There are risks involved, but the benefits are attractive. Franchising enables UK independent schools to benefit from the strength of their name, their history, and reputation, providing an opportunity to grow their brand internationally. We are a small island with a relatively small market. In a mature market with affordability becoming a barrier to purchase, competition to recruit becomes more intense every day, for both day and boarding. Opportunities that can be created to access growth markets world-wide, and give a competitive edge, are worth considering. Selling in international markets can command higher fees than selling at home, especially when dealing with a luxury UK made product – and being able to describe a school as an international brand increases it profile at home. Profits pay for bursaries in the UK, which is essential in maintaining the integrity of fee paying independent education, if it doesn’t want to be the preserve of the rich, especially for boarding.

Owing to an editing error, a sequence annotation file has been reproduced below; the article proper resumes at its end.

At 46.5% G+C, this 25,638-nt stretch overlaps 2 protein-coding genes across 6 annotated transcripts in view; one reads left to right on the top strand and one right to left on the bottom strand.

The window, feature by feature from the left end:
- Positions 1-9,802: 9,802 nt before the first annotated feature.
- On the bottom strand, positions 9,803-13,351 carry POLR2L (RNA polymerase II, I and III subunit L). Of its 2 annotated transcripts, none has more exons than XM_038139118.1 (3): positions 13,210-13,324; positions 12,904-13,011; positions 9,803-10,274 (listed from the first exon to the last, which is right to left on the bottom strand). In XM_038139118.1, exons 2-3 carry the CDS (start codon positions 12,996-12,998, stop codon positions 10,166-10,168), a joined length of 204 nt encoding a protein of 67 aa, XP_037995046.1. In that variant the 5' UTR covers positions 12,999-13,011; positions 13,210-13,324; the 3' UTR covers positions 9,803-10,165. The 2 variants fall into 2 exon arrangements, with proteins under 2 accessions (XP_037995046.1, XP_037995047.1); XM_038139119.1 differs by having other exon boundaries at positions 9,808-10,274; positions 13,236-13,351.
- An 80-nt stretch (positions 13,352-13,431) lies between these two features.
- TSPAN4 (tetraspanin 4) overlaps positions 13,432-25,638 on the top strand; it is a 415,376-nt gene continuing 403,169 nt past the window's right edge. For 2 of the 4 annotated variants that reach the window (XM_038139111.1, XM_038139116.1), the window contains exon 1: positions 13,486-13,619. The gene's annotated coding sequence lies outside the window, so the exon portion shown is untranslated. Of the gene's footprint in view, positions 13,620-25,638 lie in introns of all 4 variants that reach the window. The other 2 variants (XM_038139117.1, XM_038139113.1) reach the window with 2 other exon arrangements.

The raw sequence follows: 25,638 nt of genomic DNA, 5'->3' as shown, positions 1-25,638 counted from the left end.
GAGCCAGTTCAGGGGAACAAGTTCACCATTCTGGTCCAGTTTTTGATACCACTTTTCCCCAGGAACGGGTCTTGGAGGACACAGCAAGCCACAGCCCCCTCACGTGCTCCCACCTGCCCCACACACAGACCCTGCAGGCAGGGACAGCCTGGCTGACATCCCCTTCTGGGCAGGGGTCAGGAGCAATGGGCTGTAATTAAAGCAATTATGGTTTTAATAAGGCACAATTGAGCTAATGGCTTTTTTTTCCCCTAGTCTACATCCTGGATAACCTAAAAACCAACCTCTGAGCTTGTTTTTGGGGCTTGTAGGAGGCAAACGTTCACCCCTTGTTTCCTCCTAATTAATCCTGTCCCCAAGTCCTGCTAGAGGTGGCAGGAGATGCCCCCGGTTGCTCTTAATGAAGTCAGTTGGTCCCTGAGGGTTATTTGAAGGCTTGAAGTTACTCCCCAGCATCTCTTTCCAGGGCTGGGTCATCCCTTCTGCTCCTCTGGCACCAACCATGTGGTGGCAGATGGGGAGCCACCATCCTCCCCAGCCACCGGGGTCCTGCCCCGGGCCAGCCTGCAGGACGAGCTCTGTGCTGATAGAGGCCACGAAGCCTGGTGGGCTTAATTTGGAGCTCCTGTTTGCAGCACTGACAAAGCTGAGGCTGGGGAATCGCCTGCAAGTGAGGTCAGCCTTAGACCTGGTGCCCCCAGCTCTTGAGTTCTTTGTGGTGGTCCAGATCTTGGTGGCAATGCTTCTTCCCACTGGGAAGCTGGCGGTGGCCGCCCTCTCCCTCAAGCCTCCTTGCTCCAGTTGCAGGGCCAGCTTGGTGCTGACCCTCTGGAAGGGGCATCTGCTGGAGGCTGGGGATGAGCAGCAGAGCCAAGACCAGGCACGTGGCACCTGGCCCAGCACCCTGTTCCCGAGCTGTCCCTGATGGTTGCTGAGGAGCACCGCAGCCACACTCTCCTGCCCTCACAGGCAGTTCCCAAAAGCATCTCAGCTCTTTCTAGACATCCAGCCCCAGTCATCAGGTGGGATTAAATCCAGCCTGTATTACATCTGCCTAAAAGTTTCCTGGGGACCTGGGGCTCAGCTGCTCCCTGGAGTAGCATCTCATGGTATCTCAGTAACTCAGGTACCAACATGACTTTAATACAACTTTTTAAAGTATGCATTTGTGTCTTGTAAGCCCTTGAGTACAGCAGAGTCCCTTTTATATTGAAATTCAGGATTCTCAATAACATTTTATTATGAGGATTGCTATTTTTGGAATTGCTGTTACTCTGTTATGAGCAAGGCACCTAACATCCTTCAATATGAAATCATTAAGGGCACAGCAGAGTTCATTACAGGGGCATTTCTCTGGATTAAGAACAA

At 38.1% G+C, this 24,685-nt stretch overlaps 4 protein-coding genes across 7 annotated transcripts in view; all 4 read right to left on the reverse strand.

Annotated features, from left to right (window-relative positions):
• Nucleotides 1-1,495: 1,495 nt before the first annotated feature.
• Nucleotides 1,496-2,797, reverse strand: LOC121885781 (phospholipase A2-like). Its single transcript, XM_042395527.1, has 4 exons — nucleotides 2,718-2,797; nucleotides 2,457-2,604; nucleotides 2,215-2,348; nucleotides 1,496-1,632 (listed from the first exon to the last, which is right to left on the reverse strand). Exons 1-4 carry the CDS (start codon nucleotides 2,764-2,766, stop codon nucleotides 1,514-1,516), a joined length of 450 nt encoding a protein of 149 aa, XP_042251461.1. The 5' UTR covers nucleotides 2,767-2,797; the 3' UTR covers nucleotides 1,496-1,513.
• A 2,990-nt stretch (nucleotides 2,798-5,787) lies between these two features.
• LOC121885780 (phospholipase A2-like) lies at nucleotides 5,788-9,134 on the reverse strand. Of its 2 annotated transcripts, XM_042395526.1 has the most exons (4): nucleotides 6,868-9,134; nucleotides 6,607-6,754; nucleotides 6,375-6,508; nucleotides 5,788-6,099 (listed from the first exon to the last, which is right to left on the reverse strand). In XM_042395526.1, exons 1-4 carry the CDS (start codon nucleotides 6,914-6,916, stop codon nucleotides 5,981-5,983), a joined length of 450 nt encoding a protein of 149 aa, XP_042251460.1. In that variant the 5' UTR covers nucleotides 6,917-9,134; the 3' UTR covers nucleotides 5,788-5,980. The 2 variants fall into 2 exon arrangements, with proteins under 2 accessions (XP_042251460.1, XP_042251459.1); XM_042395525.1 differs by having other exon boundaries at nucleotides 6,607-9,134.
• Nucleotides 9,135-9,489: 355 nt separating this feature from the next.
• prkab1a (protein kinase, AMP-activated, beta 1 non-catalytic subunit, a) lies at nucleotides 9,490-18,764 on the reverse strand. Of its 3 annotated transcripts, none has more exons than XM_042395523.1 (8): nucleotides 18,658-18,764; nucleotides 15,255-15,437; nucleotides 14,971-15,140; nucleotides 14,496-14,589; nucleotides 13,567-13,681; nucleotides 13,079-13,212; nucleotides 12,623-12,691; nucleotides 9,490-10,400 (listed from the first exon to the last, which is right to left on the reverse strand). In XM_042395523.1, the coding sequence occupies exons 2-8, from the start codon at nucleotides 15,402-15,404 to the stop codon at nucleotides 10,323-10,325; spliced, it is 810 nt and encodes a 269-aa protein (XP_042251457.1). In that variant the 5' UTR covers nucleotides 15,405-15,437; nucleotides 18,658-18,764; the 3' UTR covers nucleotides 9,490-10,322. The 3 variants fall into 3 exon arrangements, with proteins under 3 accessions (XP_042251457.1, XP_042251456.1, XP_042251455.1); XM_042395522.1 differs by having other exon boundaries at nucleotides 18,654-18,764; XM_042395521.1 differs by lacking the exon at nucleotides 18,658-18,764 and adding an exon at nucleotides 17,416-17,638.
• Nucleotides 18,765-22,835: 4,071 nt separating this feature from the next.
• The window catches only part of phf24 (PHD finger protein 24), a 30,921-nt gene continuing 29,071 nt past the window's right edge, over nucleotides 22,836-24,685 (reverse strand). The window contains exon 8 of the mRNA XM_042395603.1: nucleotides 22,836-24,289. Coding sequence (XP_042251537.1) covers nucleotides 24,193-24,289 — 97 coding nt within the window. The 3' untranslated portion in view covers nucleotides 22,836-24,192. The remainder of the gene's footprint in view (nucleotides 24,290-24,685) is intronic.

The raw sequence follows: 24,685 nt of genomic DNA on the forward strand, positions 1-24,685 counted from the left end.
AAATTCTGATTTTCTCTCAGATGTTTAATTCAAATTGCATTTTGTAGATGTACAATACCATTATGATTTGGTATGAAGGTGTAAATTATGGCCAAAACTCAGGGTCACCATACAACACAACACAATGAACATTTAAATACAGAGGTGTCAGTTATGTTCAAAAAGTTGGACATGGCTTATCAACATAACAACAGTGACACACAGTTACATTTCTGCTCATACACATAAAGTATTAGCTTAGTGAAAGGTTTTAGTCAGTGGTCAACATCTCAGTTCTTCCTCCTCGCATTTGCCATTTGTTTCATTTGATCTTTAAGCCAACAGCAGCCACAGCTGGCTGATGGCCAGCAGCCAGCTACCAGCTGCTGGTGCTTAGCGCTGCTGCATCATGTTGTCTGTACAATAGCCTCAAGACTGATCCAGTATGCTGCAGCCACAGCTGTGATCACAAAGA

As ministers seek to open up markets in the global race, they are calling on more Academies to establish schools overseas, and no doubt they will be competing more for this market too.
If establishing schools overseas is a step too far, introducing a home stay programme to recruit overseas pupils can increase sixth form numbers and revenue, especially for day schools that want access to new markets that are not available to their competitors. After MTC’s home stay seminar last term, at least two schools who attended are developing successful programmes.
Whatever the outcome of the Brexit negotiations, the independent education sector has been quietly getting on with accessing international markets, and securing a stronger future for fee paying schools. It’s a great success story.